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inother until an interval of six months has elapsed. Should his paper luring that time obtain the distinction which would otherwise entitle iim to a prize, it will be printed in its proper position, but the prize will be awarded to the Scholar who has written the answer next in merit.

PRIZES FOR LAST MONTH'S SUBJECTS. A fire shillings prize to HANNAH LLOYD, aged 15, Cambridge House School, Liverpool; and FRED. PERRY, aged 10, Sir W. C. Trevelyan's School, Seaton, Devon.

A three shillings and sixpenny prize to H. B. PROCTOR, aged 13, Swindon Parochial Schools, Wists; and J. T. NORRIS, aged 9, Whitworth National Schools.

The above-named Prize Essayists are desired to send to the Publisher, Mr. JOHN HEYWOOD, 141 and 143, Deansgate, Manchester, the name of iny book or books, of the value referred to, which they would like to receive, and such will be forwarded, post free, within one week afterwards. The Publisher, of course, reserves to himself the right of refusing to forward any work the character of which he may think injurious; but with that single exception Prize Essayists may select any work they please. They will, doubtless, avail themselves of the advice of their parents or teachers in their selection.

A catalogue of three thousand works will be sent by the Publisher on receipt of a penny postage stamp for postage.

A DAY'S HOLIDAY. Last summer, when I was staying at the little village of Chaumouni, in Switzerland, I was invited to a picnic party, at the foot of Mount Blanc. The day we were to go turned out a beautifully clear one, eminently fitted for mountain scenery. We started, mounted on mules, at five o'clock in the morning, and were, fortunately, in time to see a most glorious sunrise. We reached Mount Blanc at seven, and at the foot of it had a real picnic breakfast, out of some bampers we had brought with us. After breakfast some of the party proposed ascending the mountain ; but, as it would have taken more than one day, the idea was given up. So we ascended a smaller mountain, the name of which I forget. After a great deal of toiling, we at last reached the top. What beautiful sights met our eyes! For miles and miles around there was range upon range of mountains, and far away we could see a glacier, with the sun shining on it, making it look like a vast sheet of glass ; while, on the other side, was Mount Blanc, towering above us, making us feel so small and insignificant. We stayed and saw the sunset, which was more glorious (if possible) than the sunrise had been. The day had been remarkably hot, and the sky in the west was almost copper-coloured. After sunset we descended as quickly as possible to get to Chaumouni before dark; which, I am happy to say, we did ; and, after supper, ended my day of holiday.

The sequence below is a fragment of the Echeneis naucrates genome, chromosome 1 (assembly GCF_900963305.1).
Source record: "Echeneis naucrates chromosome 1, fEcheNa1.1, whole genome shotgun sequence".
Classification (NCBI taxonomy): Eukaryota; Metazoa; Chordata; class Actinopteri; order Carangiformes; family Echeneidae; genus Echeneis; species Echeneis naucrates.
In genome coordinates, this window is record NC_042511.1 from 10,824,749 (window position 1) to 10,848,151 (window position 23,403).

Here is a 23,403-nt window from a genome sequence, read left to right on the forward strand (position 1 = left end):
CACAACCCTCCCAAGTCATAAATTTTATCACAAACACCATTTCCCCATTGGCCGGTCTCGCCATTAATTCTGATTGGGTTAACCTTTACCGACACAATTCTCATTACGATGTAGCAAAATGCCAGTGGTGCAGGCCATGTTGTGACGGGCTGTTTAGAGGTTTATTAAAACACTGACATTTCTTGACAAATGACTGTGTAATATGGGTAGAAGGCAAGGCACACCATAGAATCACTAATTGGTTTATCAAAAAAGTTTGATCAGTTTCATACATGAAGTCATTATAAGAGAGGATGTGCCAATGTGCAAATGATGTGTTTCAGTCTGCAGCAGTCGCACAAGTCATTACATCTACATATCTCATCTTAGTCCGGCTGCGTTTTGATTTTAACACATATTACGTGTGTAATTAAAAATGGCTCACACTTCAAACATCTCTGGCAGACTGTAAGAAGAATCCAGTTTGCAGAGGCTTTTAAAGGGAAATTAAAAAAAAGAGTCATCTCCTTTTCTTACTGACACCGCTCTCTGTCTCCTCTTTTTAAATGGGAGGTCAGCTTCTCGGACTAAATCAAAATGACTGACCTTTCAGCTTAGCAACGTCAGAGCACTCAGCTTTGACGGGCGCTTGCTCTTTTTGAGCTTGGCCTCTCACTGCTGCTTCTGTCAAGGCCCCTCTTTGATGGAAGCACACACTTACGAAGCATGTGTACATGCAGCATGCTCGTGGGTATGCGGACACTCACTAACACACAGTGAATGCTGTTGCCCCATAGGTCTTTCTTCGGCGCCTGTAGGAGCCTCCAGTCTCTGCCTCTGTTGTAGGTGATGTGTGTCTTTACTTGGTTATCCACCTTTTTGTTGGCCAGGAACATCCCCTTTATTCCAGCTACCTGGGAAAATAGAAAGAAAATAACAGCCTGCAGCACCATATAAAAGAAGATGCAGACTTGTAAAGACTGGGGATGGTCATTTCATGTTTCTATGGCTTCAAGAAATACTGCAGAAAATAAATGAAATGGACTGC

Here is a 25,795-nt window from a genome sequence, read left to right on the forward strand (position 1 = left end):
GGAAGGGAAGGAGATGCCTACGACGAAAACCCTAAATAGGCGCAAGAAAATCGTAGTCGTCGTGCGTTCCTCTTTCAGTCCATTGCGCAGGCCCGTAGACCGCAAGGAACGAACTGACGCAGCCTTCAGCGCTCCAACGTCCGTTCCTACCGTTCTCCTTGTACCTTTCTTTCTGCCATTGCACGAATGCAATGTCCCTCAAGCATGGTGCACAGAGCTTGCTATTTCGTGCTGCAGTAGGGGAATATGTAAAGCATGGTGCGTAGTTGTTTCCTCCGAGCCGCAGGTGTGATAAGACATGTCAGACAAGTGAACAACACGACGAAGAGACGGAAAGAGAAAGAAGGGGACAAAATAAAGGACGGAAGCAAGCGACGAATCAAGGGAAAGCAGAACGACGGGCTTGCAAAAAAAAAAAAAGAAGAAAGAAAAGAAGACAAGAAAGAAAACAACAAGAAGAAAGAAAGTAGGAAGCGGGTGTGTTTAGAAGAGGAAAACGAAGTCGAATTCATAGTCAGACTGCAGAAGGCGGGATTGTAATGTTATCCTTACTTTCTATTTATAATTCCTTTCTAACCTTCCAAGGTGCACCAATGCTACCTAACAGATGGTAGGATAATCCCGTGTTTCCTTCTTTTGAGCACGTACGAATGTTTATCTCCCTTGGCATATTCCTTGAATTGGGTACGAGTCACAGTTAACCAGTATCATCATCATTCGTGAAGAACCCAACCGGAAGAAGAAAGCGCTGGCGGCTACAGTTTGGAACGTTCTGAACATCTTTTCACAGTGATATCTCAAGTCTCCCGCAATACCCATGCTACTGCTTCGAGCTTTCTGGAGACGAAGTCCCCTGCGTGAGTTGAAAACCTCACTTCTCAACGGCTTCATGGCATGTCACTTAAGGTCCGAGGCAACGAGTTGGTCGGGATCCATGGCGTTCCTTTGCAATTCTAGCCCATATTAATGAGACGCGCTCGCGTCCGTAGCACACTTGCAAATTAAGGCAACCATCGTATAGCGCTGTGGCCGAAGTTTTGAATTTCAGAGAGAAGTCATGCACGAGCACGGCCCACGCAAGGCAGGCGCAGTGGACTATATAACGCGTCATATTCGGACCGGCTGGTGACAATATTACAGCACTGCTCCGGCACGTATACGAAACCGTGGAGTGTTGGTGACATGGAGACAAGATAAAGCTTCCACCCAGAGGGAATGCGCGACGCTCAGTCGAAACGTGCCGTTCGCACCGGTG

HANNAH LLOYD. Cambridge House School.-1 certify that the enclosed is the work of Hannah Lloyd.

ANNE DALLING, Principal.

A DAY AT WINDSOR.